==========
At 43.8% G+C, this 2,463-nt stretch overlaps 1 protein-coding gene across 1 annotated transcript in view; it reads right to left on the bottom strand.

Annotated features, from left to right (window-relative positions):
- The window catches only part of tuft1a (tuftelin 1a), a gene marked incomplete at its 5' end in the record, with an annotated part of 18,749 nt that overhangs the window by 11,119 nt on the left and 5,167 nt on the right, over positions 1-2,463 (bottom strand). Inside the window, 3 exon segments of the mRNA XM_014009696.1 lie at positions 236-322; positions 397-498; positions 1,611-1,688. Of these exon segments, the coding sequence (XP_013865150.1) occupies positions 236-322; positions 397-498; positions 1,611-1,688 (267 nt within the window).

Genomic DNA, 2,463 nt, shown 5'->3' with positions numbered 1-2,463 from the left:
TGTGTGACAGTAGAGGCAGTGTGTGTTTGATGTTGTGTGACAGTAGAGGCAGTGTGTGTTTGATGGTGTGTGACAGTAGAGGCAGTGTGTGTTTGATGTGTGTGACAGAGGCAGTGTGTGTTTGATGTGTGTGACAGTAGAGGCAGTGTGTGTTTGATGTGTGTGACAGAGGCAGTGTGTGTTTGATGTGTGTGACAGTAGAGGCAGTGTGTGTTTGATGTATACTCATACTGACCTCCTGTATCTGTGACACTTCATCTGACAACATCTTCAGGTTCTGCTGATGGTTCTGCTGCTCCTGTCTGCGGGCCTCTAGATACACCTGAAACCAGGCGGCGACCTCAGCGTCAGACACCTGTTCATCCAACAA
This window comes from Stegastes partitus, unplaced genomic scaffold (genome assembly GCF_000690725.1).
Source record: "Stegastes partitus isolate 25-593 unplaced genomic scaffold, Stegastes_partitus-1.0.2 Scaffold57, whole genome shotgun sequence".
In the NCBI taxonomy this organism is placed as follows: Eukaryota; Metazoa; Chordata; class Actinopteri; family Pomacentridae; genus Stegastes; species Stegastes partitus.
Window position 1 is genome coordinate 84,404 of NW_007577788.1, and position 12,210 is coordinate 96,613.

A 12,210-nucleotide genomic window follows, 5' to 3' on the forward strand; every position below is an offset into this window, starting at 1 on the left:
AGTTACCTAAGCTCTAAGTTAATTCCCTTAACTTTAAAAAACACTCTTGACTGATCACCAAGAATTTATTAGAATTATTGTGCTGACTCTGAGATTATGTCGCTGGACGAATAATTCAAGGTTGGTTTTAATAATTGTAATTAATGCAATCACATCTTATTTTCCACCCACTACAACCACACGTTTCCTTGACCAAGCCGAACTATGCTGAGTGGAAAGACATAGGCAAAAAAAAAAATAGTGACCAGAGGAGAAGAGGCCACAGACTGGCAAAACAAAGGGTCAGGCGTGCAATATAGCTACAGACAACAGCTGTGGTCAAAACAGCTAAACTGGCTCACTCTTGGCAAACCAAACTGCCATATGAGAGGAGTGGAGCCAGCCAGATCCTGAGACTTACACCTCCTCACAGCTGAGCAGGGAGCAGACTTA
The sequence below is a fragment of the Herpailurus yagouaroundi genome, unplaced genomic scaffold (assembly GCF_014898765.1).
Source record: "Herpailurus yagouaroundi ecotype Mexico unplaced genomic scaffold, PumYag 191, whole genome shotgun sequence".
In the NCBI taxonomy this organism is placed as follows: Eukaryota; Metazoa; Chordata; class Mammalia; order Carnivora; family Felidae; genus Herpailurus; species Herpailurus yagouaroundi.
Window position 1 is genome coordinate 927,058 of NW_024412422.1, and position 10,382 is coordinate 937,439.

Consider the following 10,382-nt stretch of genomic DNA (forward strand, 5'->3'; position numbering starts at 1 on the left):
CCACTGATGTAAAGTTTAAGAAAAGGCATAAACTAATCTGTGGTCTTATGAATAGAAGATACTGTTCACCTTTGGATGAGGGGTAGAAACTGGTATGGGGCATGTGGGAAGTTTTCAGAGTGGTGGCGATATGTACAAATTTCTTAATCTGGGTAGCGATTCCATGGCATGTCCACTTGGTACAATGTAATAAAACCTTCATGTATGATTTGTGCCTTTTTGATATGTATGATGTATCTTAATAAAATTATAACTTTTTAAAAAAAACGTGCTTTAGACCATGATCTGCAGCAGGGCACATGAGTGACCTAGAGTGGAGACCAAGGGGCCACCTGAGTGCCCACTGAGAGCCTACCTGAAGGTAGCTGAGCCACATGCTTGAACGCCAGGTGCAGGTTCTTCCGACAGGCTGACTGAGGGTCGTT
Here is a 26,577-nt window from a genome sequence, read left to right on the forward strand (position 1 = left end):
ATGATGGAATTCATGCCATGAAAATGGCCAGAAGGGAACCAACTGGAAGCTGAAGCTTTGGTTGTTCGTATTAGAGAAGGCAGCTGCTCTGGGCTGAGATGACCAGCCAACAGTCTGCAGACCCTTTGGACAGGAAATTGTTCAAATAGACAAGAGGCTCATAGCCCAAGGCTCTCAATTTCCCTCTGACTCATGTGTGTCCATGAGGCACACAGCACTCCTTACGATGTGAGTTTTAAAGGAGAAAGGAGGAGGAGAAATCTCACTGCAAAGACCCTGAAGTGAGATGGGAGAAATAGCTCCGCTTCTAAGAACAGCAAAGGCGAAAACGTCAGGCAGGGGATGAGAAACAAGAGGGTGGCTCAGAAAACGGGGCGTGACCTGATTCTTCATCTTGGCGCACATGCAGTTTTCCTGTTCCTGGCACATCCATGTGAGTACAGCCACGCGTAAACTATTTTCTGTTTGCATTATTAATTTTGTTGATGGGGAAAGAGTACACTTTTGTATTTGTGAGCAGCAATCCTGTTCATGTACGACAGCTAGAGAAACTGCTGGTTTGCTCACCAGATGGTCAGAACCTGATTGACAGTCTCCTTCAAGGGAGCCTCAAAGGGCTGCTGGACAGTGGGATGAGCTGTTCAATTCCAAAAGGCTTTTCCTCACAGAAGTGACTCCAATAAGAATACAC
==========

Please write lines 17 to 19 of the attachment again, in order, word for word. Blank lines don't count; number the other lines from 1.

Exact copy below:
CCACTGATGTAAAGTTTAAGAAAAGGCATAAACTAATCTGTGGTCTTATGAATAGAAGATACTGTTCACCTTTGGATGAGGGGTAGAAACTGGTATGGGGCATGTGGGAAGTTTTCAGAGTGGTGGCGATATGTACAAATTTCTTAATCTGGGTAGCGATTCCATGGCATGTCCACTTGGTACAATGTAATAAAACCTTCATGTATGATTTGTGCCTTTTTGATATGTATGATGTATCTTAATAAAATTATAACTTTTTAAAAAAAACGTGCTTTAGACCATGATCTGCAGCAGGGCACATGAGTGACCTAGAGTGGAGACCAAGGGGCCACCTGAGTGCCCACTGAGAGCCTACCTGAAGGTAGCTGAGCCACATGCTTGAACGCCAGGTGCAGGTTCTTCCGACAGGCTGACTGAGGGTCGTT
Here is a 26,577-nt window from a genome sequence, read left to right on the forward strand (position 1 = left end):
ATGATGGAATTCATGCCATGAAAATGGCCAGAAGGGAACCAACTGGAAGCTGAAGCTTTGGTTGTTCGTATTAGAGAAGGCAGCTGCTCTGGGCTGAGATGACCAGCCAACAGTCTGCAGACCCTTTGGACAGGAAATTGTTCAAATAGACAAGAGGCTCATAGCCCAAGGCTCTCAATTTCCCTCTGACTCATGTGTGTCCATGAGGCACACAGCACTCCTTACGATGTGAGTTTTAAAGGAGAAAGGAGGAGGAGAAATCTCACTGCAAAGACCCTGAAGTGAGATGGGAGAAATAGCTCCGCTTCTAAGAACAGCAAAGGCGAAAACGTCAGGCAGGGGATGAGAAACAAGAGGGTGGCTCAGAAAACGGGGCGTGACCTGATTCTTCATCTTGGCGCACATGCAGTTTTCCTGTTCCTGGCACATCCATGTGAGTACAGCCACGCGTAAACTATTTTCTGTTTGCATTATTAATTTTGTTGATGGGGAAAGAGTACACTTTTGTATTTGTGAGCAGCAATCCTGTTCATGTACGACAGCTAGAGAAACTGCTGGTTTGCTCACCAGATGGTCAGAACCTGATTGACAGTCTCCTTCAAGGGAGCCTCAAAGGGCTGCTGGACAGTGGGATGAGCTGTTCAATTCCAAAAGGCTTTTCCTCACAGAAGTGACTCCAATAAGAATACAC